1. In the appellant's view, the Court of First Instance's interpretation of Article 65(1) of the ECSC Treaty is based on contradictory reasoning and a misunderstanding of the context in which that article is to be applied

  1. The appellant complains that the Court of First Instance's reasoning is tautological. Having found, solely on the basis of the evidence, that the infringements of Article 65(1) of the ECSC Treaty had been established, the Court of First Instance concluded that the appellant's arguments concerning the interpretation of that article were irrelevant. Thus, it denied the relevance of Articles 46 to 48 and 60 of the ECSC Treaty to that interpretation. In the appellant's view, the Court of First Instance ought to have considered the question of the interpretation of Article 65(1) of that Treaty before examining whether the infringements had been established.

  1. The appellant goes on to argue that the Court of First Instance misinterpreted the concept of normal competition in that it failed to take account of either the effect which pursuit of the different objectives of the Treaty may have on the content of that concept or the impact of Articles 46 to 48 of the ECSC Treaty.

  1. The grounds of the judgment under appeal are, the appellant submits, contradictory in that regard as the Court of First Instance, in paragraph 658 of that judgment, took account of the ambiguity introduced by the Commission into the scope of the concept of normal competition when fixing the level of the fines but failed to do so when interpreting Article 65 of the ECSC Treaty.

  1. As a result of its misinterpretation of the concept of normal competition, the Court of First Instance wrongly found, in paragraph 256 of the judgment under appeal, that the appellant had engaged in concerted practices relating to prices on the United Kingdom market even though the appellant's conduct was a result of the monitoring system set up by the Commission

  1. The Court of First Instance was, the appellant argues, also wrong to hold that it had committed a separate infringement of Article 65(1) of the ECSC Treaty by participating in an information exchange system within the Poutrelles Committee, even though that Court had failed to demonstrate that this constituted a separate breach of Article 65(1) by drawing a coherent distinction between the allegedly anti-competitive effects of the price-fixing and market-sharing agreements, on the one hand, and the information exchange system, on the other.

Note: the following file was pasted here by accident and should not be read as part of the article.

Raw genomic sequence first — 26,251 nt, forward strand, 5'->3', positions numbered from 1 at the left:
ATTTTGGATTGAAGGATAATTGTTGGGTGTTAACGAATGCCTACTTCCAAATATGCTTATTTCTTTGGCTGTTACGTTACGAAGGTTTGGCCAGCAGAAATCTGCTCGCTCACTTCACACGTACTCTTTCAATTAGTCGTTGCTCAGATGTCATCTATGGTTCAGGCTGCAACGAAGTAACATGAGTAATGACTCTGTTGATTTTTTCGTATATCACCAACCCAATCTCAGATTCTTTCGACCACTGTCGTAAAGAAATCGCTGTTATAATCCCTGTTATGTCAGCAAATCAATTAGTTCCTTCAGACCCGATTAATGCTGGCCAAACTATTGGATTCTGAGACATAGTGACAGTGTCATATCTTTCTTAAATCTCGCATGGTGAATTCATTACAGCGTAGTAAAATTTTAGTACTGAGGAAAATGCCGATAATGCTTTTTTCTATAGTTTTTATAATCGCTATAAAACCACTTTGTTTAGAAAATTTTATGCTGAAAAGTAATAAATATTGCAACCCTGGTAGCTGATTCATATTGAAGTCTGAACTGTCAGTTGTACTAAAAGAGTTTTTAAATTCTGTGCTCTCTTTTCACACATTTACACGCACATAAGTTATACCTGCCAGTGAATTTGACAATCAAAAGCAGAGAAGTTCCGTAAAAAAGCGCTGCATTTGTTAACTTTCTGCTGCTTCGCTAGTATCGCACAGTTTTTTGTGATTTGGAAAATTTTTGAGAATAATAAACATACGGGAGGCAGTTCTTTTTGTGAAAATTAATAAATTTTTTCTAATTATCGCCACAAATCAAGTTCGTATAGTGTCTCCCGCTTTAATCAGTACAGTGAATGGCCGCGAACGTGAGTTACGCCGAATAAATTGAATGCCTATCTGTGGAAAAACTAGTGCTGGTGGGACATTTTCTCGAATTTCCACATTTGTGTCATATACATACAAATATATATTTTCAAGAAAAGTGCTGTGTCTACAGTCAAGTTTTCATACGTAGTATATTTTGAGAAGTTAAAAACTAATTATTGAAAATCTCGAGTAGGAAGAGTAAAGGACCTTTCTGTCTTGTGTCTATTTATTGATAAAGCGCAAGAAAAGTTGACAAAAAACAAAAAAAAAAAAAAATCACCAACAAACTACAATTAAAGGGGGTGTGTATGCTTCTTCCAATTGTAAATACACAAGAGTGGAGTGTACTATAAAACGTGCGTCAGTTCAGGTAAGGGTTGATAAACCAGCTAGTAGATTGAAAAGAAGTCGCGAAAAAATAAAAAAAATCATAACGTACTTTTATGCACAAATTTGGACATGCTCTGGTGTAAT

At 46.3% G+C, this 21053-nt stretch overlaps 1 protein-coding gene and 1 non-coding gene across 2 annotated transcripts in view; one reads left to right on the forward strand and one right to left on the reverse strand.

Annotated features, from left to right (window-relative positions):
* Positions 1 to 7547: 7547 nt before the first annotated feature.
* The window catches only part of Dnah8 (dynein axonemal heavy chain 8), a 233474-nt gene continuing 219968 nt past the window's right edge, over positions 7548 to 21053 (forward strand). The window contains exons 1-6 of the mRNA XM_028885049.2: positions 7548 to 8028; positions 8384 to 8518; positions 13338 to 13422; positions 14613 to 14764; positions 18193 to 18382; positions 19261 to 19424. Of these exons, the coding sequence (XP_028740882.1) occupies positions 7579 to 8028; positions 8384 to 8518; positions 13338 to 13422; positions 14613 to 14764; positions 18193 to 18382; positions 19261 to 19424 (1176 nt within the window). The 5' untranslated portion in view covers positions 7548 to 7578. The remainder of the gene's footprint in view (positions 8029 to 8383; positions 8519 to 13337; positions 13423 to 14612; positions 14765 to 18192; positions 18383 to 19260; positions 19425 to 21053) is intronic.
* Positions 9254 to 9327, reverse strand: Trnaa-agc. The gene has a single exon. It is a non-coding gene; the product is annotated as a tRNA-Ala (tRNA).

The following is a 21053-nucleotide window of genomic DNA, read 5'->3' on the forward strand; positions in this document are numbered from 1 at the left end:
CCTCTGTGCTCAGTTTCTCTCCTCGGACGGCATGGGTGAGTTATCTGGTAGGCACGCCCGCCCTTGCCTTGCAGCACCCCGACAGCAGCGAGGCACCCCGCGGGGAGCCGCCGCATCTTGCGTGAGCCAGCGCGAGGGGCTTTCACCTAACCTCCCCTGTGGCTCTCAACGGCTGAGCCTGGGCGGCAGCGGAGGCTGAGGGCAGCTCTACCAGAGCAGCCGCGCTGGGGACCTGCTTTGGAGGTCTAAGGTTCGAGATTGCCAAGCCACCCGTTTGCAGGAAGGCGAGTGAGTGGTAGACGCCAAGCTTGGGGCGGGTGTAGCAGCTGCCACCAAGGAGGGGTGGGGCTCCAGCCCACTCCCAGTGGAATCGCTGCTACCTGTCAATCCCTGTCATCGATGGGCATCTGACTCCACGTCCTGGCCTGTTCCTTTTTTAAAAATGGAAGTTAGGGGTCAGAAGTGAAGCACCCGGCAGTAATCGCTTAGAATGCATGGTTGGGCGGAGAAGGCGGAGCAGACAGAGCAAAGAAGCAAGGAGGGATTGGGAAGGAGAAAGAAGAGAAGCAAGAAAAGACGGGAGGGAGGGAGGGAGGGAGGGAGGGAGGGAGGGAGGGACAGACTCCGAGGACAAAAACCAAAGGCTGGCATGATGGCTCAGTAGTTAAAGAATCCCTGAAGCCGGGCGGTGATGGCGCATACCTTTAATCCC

1. Furthermore, the Court of First Instance failed, in its assessment, to take account of the negotiations which it had been necessary to hold in the context of the monitoring system set up by the Commission.

  1. Moreover, the Court of First Instance's assessment of the structure of the market in question is based on inadequate reasoning, which is set out entirely in paragraph 390 of the judgment under appeal. In that paragraph, the Court of First Instance stated that the market was oligopolistic, without carrying out an economic evaluation of its structure. That structure is very different from that which is considered to be an oligopoly in the practice of the Commission under Council Regulation (EEC) No 4064/89 of 21 December 1989 on the control of concentrations between undertakings (OJ 1989 L 395, p. 1), in Commission Decision 92/157/EEC of 17 February 1992 relating to a proceeding pursuant to Article 85 of the EEC Treaty (IV/31.370 and 31.446 — UK Agricultural Tractor Registration Exchange) (OJ 1992 L 68, p. 19) or in Germany's Gesetz gegen Wettbewerbsbeschrankungen (Law prohibiting restraints of competition).